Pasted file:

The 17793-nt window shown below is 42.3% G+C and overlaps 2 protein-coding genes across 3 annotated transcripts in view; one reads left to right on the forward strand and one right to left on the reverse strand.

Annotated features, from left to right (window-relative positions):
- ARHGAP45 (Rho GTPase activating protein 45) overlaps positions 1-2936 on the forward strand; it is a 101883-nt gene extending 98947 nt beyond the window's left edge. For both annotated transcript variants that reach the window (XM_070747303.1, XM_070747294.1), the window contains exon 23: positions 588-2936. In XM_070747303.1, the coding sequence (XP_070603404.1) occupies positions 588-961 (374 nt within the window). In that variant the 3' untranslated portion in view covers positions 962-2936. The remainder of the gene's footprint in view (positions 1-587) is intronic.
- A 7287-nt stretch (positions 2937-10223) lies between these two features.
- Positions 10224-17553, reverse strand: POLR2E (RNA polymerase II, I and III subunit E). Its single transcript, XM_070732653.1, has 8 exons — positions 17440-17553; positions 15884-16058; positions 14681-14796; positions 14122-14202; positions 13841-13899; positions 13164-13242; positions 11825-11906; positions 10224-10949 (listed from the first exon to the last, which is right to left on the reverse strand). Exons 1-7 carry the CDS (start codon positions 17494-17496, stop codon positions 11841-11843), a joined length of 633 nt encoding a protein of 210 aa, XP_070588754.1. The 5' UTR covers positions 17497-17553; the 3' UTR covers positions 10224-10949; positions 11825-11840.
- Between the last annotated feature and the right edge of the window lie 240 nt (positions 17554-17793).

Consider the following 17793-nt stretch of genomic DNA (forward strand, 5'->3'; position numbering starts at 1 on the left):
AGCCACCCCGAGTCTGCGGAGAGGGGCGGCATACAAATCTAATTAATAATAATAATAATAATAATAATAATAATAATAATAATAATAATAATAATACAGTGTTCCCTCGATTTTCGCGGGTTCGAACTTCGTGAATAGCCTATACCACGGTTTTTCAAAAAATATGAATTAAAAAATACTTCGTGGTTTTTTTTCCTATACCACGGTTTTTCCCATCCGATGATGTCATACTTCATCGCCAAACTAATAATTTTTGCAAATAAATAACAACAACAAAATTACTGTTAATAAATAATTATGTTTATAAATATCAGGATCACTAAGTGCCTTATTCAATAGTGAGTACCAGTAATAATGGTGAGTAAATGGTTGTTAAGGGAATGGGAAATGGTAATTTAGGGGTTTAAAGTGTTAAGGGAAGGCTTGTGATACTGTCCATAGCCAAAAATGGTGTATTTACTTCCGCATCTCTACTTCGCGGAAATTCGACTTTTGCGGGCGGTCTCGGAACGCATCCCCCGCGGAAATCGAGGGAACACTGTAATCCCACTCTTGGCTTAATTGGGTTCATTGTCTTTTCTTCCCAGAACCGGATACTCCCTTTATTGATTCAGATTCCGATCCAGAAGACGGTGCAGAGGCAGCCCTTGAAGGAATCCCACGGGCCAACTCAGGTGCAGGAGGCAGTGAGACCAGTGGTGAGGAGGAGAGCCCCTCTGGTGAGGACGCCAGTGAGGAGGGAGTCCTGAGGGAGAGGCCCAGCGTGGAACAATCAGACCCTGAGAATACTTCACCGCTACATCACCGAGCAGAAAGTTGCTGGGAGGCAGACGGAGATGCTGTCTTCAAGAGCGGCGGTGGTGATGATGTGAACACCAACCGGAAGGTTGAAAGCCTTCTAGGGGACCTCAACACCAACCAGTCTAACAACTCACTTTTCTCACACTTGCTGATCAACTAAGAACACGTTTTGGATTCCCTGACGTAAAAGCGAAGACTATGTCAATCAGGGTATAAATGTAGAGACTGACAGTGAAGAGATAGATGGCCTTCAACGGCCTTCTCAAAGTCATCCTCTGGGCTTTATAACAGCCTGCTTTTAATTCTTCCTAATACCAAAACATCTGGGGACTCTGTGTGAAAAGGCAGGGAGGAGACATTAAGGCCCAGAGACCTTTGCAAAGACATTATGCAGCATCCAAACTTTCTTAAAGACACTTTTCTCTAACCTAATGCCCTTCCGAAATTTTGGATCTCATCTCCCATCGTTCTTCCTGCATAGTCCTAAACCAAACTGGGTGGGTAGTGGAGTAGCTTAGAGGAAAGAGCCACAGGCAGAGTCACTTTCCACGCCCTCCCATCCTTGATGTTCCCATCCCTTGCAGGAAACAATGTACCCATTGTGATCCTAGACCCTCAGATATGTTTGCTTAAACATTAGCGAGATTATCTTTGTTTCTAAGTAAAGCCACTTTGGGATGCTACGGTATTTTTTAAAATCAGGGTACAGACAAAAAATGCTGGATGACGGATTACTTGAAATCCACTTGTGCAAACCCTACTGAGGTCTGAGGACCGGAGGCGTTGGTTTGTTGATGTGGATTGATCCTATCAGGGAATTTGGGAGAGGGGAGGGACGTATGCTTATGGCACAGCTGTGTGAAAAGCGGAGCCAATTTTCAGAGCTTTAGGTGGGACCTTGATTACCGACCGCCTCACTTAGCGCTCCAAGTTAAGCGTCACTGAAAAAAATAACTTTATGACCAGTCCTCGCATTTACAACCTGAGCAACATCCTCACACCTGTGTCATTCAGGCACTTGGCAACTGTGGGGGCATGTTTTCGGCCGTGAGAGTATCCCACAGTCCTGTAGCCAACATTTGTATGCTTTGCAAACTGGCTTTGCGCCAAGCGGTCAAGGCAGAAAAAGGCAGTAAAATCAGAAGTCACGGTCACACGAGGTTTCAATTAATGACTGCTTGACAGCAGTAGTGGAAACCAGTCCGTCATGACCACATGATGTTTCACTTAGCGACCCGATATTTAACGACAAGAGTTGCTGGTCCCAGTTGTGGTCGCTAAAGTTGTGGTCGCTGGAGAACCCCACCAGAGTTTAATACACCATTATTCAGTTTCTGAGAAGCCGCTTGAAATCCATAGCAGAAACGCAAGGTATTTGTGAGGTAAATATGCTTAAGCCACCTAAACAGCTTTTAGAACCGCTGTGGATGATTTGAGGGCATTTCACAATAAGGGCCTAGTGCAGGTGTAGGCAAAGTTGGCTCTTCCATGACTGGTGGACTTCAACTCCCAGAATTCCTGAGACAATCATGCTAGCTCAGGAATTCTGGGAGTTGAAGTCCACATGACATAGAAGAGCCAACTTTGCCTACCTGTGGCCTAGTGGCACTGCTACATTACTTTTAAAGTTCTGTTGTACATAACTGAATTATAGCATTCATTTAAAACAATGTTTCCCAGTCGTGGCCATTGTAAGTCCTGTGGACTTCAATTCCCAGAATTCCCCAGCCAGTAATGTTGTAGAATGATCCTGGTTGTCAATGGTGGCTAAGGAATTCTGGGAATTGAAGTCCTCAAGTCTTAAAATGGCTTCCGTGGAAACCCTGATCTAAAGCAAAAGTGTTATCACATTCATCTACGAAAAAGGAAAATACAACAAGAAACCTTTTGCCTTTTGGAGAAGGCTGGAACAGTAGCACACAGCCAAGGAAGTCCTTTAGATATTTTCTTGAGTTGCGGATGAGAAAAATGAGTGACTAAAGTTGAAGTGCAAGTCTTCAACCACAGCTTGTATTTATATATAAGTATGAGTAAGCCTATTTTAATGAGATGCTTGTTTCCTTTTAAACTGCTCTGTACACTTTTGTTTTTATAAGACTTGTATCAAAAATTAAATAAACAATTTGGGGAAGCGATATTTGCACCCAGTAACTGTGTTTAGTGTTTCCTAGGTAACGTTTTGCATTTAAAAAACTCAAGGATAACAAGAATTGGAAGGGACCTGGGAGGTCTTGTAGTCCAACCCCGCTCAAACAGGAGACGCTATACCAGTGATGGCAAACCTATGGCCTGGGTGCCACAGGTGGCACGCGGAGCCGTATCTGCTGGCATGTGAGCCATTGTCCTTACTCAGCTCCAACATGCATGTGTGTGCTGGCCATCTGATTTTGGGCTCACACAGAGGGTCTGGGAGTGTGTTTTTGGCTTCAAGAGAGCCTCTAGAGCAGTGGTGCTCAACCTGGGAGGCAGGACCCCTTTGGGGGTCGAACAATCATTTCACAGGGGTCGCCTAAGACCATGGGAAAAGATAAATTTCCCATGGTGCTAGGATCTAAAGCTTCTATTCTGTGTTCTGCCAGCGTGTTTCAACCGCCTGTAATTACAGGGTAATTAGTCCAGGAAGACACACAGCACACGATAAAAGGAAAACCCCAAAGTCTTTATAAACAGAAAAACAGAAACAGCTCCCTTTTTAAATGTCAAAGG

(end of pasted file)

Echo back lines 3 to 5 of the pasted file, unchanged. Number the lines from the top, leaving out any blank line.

- ARHGAP45 (Rho GTPase activating protein 45) overlaps positions 1-2936 on the forward strand; it is a 101883-nt gene extending 98947 nt beyond the window's left edge. For both annotated transcript variants that reach the window (XM_070747303.1, XM_070747294.1), the window contains exon 23: positions 588-2936. In XM_070747303.1, the coding sequence (XP_070603404.1) occupies positions 588-961 (374 nt within the window). In that variant the 3' untranslated portion in view covers positions 962-2936. The remainder of the gene's footprint in view (positions 1-587) is intronic.
- A 7287-nt stretch (positions 2937-10223) lies between these two features.
- Positions 10224-17553, reverse strand: POLR2E (RNA polymerase II, I and III subunit E). Its single transcript, XM_070732653.1, has 8 exons — positions 17440-17553; positions 15884-16058; positions 14681-14796; positions 14122-14202; positions 13841-13899; positions 13164-13242; positions 11825-11906; positions 10224-10949 (listed from the first exon to the last, which is right to left on the reverse strand). Exons 1-7 carry the CDS (start codon positions 17494-17496, stop codon positions 11841-11843), a joined length of 633 nt encoding a protein of 210 aa, XP_070588754.1. The 5' UTR covers positions 17497-17553; the 3' UTR covers positions 10224-10949; positions 11825-11840.